Women and Bladder Cancer

About women and bladder cancer

Bladder cancer has long been considered a disease of older men. In 2022, the American Cancer Society estimates more than 81,000 will be diagnosed with bladder cancer in the United States. Of those, 61,700 will be men, and 19,480 will be women. Though it is more prevalent in men, studies have shown that women are more likely to present more advanced tumors at diagnosis. According to a report published by the National Cancer Institute, the outcomes and survival rates for women with bladder cancer lags behind that of men at all stages of the disease. African-American women have poorer outcomes when diagnosed with bladder cancer. They present with the highest proportion of advanced and aggressive tumors when compared to African-American men and Caucasian men and women. You can learn more about about the statistics, treatment and survival differences in our webinar: Women and Bladder Cancer.

It is important for women to understand their risks for bladder cancer and know what to ask their doctors. Awareness is the key: in most cases, bladder cancer is treatable, but prompt diagnosis is critical.

Men are at a higher risk of developing bladder cancer. However, women present with more advanced disease and have more unfavorable outcomes. Research has shown that there is often a delay for women getting into treatment for bladder cancer. Men actually receive a cystoscopy (to look inside the bladder) a lot quicker, and then start treatment sooner in their diagnosis than women. To learn more, BCAN’s 2021 Bladder Cancer Think Tank featured presentations about biologic sex differences in bladder cancer.

Why is there a disparity between men and women with bladder cancer?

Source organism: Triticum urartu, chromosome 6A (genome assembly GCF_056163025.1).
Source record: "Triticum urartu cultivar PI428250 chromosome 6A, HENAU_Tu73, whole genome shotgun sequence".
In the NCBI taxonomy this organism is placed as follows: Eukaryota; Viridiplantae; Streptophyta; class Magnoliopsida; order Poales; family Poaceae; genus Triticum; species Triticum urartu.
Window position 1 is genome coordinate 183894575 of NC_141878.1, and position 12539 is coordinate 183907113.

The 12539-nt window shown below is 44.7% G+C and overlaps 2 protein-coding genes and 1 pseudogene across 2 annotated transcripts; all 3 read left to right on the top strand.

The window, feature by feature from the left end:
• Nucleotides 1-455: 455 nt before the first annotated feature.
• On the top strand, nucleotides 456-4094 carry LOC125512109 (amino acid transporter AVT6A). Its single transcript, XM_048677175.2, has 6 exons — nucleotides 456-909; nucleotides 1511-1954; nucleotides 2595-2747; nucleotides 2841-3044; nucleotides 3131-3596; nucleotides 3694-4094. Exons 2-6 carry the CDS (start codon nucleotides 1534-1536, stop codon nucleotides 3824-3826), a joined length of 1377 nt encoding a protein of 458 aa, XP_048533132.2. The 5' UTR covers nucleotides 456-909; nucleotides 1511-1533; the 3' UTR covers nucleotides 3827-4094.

In many cases, there are significant delays in diagnosing bladder cancer in women. Many women ignore the most basic symptom—blood in the urine. They may associate it with menstruation or menopause and delay reporting this symptom to their doctors. Even after reporting the problem to their doctors, blood in the urine may be initially misdiagnosed. It may be seen as a symptom of post-menopausal bleeding, simple cystitis or a urinary tract infection. As a result, a bladder cancer diagnosis can be overlooked for a year or more.

What do women need to know about bladder cancer?

• Bladder cancer can affect women at any age.
• Smoking is the greatest controllable risk factor. Smokers get bladder cancer twice as often as non-smokers. However, up to 50% of bladder cancer patients may have no history of smoking. Learn more about the risks associated with bladder cancer.

• Bladder cancer symptoms may be identical to those of a bladder infection and the two problems may occur together. If symptoms do not disappear after treatment with antibiotics, insist upon further evaluation to determine whether bladder cancer is present.
• Bladder cancer has the highest recurrence rate of any form of cancer—between 50-80 percent.

 

 

Watch our informative webinar, Women and Bladder Cancer the Unspoken Demographic.

What can you do?